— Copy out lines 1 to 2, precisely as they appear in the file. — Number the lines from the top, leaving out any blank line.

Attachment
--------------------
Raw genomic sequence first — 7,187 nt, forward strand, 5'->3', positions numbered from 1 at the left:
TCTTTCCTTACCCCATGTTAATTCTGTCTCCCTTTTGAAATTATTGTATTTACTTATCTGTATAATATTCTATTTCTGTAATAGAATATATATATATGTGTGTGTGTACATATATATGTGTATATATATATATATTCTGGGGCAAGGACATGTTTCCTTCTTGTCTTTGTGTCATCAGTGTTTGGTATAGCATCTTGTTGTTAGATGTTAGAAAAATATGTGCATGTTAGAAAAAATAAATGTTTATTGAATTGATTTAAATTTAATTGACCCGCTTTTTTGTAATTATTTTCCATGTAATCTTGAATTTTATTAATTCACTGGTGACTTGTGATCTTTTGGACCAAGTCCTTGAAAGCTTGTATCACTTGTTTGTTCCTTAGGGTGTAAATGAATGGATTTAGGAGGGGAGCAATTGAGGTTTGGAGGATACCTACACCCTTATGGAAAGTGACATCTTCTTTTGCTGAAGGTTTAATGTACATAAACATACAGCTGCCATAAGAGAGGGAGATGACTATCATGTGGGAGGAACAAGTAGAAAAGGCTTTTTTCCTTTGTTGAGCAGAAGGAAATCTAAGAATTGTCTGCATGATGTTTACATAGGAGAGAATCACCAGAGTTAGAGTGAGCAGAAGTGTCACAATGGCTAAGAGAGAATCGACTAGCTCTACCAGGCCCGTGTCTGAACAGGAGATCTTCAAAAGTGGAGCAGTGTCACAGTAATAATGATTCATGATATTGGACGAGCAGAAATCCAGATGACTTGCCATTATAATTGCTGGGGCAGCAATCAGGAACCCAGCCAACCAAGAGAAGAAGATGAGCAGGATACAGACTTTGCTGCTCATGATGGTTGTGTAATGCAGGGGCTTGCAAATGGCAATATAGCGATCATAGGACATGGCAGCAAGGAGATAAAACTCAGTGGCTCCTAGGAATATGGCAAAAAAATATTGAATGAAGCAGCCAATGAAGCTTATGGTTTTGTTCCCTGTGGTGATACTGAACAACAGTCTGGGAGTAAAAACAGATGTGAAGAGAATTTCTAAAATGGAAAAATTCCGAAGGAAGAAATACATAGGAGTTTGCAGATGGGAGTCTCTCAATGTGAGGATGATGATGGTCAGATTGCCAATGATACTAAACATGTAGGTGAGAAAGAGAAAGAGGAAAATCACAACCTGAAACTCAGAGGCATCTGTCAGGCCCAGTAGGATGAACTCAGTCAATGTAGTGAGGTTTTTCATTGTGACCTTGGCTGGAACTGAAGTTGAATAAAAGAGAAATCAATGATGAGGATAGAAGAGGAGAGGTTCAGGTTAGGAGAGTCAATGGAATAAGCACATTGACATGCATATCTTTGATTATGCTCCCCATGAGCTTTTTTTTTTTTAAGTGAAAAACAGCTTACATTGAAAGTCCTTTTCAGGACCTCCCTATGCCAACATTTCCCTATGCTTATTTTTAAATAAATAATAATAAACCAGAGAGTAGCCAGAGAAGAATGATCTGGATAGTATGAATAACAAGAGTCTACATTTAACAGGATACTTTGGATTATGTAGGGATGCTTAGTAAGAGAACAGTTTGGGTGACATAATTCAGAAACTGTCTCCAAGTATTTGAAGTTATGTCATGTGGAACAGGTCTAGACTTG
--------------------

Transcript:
Raw genomic sequence first — 7,187 nt, forward strand, 5'->3', positions numbered from 1 at the left:
TCTTTCCTTACCCCATGTTAATTCTGTCTCCCTTTTGAAATTATTGTATTTACTTATCTGTATAATATTCTATTTCTGTAATAGAATATATATATATGTGTGTGTGTACATATATATGTGTATATATATATATATTCTGGGGCAAGGACATGTTTCCTTCTTGTCTTTGTGTCATCAGTGTTTGGTATAGCATCTTGTTGTTAGATGTTAGAAAAATATGTGCATGTTAGAAAAAATAAATGTTTATTGAATTGATTTAAATTTAATTGACCCGCTTTTTTGTAATTATTTTCCATGTAATCTTGAATTTTATTAATTCACTGGTGACTTGTGATCTTTTGGACCAAGTCCTTGAAAGCTTGTATCACTTGTTTGTTCCTTAGGGTGTAAATGAATGGATTTAGGAGGGGAGCAATTGAGGTTTGGAGGATACCTACACCCTTATGGAAAGTGACATCTTCTTTTGCTGAAGGTTTAATGTACATAAACATACAGCTGCCATAAGAGAGGGAGATGACTATCATGTGGGAGGAACAAGTAGAAAAGGCTTTTTTCCTTTGTTGAGCAGAAGGAAATCTAAGAATTGTCTGCATGATGTTTACATAGGAGAGAATCACCAGAGTTAGAGTGAGCAGAAGTGTCACAATGGCTAAGAGAGAATCGACTAGCTCTACCAGGCCCGTGTCTGAACAGGAGATCTTCAAAAGTGGAGCAGTGTCACAGTAATAATGATTCATGATATTGGACGAGCAGAAATCCAGATGACTTGCCATTATAATTGCTGGGGCAGCAATCAGGAACCCAGCCAACCAAGAGAAGAAGATGAGCAGGATACAGACTTTGCTGCTCATGATGGTTGTGTAATGCAGGGGCTTGCAAATGGCAATATAGCGATCATAGGACATGGCAGCAAGGAGATAAAACTCAGTGGCTCCTAGGAATATGGCAAAAAAATATTGAATGAAGCAGCCAATGAAGCTTATGGTTTTGTTCCCTGTGGTGATACTGAACAACAGTCTGGGAGTAAAAACAGATGTGAAGAGAATTTCTAAAATGGAAAAATTCCGAAGGAAGAAATACATAGGAGTTTGCAGATGGGAGTCTCTCAATGTGAGGATGATGATGGTCAGATTGCCAATGATACTAAACATGTAGGTGAGAAAGAGAAAGAGGAAAATCACAACCTGAAACTCAGAGGCATCTGTCAGGCCCAGTAGGATGAACTCAGTCAATGTAGTGAGGTTTTTCATTGTGACCTTGGCTGGAACTGAAGTTGAATAAAAGAGAAATCAATGATGAGGATAGAAGAGGAGAGGTTCAGGTTAGGAGAGTCAATGGAATAAGCACATTGACATGCATATCTTTGATTATGCTCCCCATGAGCTTTTTTTTTTTTAAGTGAAAAACAGCTTACATTGAAAGTCCTTTTCAGGACCTCCCTATGCCAACATTTCCCTATGCTTATTTTTAAATAAATAATAATAAACCAGAGAGTAGCCAGAGAAGAATGATCTGGATAGTATGAATAACAAGAGTCTACATTTAACAGGATACTTTGGATTATGTAGGGATGCTTAGTAAGAGAACAGTTTGGGTGACATAATTCAGAAACTGTCTCCAAGTATTTGAAGTTATGTCATGTGGAACAGGTCTAGACTTG